GREEN BAY - Training camp ought to be pretty entertaining when the Packers' top two draft picks are running with the first-team defense.
Quarterback Aaron Rodgers mentioned a couple of times during OTAs, and again last week, that he'll be testing rookie cornerbacks Jaire Alexander and Josh Jackson in camp.
There might be no better way for a pair of young cover corners, who could be counted on to play significant roles in coordinator Mike Pettine's new defense, to prepare than to be challenged by Rodgers for a month before the real games start.
"Yeah, they're talking a lot, so I'm going to have to dice them up a little bit when we get down to it," Rodgers said, not being entirely serious, though not totally joking, either.
"But no, I like to see the confidence, I really do. That's how you want your corners to play, with that swagger, that confidence."
Alexander carries it outwardly while Jackson keeps it more to himself, but both players believe they belong. At the same time, they recognize they don't have it all figured out.
In the OTAs open to the public, Alexander made the bigger splash play, staying on receiver Geronimo Allison's hip on a back-shoulder throw from Rodgers and snagging the interception.
The play elicited all kinds of hoots and hollers from the defense, and Alexander was visibly fired up, but the last thing he's going to do is rest on one play in late May.
"That was a little confidence booster, but I'm taking that with a grain of salt, because at the same time it's still practice," Alexander said. "I know that we both have things we have to work on. I look forward to making more plays when it counts."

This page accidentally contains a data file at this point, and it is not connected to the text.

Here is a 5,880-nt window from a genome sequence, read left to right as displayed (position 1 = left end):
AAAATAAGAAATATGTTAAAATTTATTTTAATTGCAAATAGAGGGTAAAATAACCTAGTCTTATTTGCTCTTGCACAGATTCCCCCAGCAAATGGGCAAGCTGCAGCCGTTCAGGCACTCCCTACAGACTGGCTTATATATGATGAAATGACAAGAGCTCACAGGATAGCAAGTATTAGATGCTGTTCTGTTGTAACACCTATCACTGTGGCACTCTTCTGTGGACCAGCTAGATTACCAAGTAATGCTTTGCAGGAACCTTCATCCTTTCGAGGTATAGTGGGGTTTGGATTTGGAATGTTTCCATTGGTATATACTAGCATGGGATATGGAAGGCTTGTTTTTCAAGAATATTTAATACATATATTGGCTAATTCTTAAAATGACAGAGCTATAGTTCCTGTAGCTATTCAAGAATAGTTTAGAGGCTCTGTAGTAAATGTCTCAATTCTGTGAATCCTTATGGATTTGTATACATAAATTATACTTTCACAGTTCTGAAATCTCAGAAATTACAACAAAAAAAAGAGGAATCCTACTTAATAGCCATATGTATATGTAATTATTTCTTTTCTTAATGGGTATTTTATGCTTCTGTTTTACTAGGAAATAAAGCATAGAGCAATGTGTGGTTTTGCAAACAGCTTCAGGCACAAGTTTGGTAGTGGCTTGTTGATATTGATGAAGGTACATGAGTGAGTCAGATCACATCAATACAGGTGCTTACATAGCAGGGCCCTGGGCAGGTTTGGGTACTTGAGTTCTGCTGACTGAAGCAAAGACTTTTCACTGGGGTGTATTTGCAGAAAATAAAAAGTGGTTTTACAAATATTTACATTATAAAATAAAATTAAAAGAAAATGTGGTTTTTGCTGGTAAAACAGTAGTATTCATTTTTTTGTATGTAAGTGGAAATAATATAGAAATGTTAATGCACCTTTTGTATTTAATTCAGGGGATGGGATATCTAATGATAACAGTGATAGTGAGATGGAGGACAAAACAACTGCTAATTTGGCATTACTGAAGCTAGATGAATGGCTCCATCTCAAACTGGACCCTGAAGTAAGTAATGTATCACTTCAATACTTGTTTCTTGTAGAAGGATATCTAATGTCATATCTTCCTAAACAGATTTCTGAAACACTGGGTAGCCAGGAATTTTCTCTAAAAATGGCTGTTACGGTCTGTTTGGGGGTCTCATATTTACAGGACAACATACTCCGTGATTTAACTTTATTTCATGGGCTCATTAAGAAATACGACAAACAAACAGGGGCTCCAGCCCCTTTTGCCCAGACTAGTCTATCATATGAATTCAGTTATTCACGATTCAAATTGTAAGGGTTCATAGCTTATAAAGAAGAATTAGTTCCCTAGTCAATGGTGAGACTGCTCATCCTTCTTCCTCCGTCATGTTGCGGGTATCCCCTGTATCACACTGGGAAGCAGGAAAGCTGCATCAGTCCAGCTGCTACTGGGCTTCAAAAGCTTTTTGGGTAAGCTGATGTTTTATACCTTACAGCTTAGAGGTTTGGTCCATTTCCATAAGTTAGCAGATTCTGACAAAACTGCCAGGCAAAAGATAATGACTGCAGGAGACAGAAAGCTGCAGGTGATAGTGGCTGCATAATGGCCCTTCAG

Last week, with Randall Cobb's return to practice, Jackson was seen getting some reps at slot corner against him.
Given that Cobb is one of the hardest-working players on the practice field, even heading into his eighth season, Jackson can appreciate the introduction to the pro game he's getting.
"It's good. It'll make it a lot easier in games to go against somebody like him," Jackson said. "He's smart, he knows how to maneuver throughout the slot. It's fun going against him and all the veteran receivers."
The key to it, though, could be Rodgers, who has a knack for picking the right moments to go after guys. After good plays or bad, he'll find out how young players respond.
Training camp is often full of no-huddle and two-minute periods, too, when the action is non-stop and Rodgers is seemingly always a step or two ahead.
"The game speed has changed a little bit from college," Alexander said. "You have to be able to diagnose plays and recognize them faster, because you've got 12 at quarterback, and he's going, so you have to get in that process of thinking faster."
While he likes what he's seen so far, Rodgers pointed out that pads are "the great equalizer," so he's reserving some judgment for when more physical contact enters the equation.
But whether it's the "louder" Alexander, to use Rodgers' word, or quieter Jackson, the approach matters less than the goal of proving their readiness. They're just likely to go about it in different ways.
"The swagger I play with, that's kind of my thing that helps me," Alexander said. "Everybody can't do that. A lot of people are quiet and make plays, but I kind of have to show it a little bit more.
"I'm still the same player. That's how I got here, being me. I'm not going to change that up."
Added Jackson: "We're just trying to keep getting better every day, and keep the foot on the gas."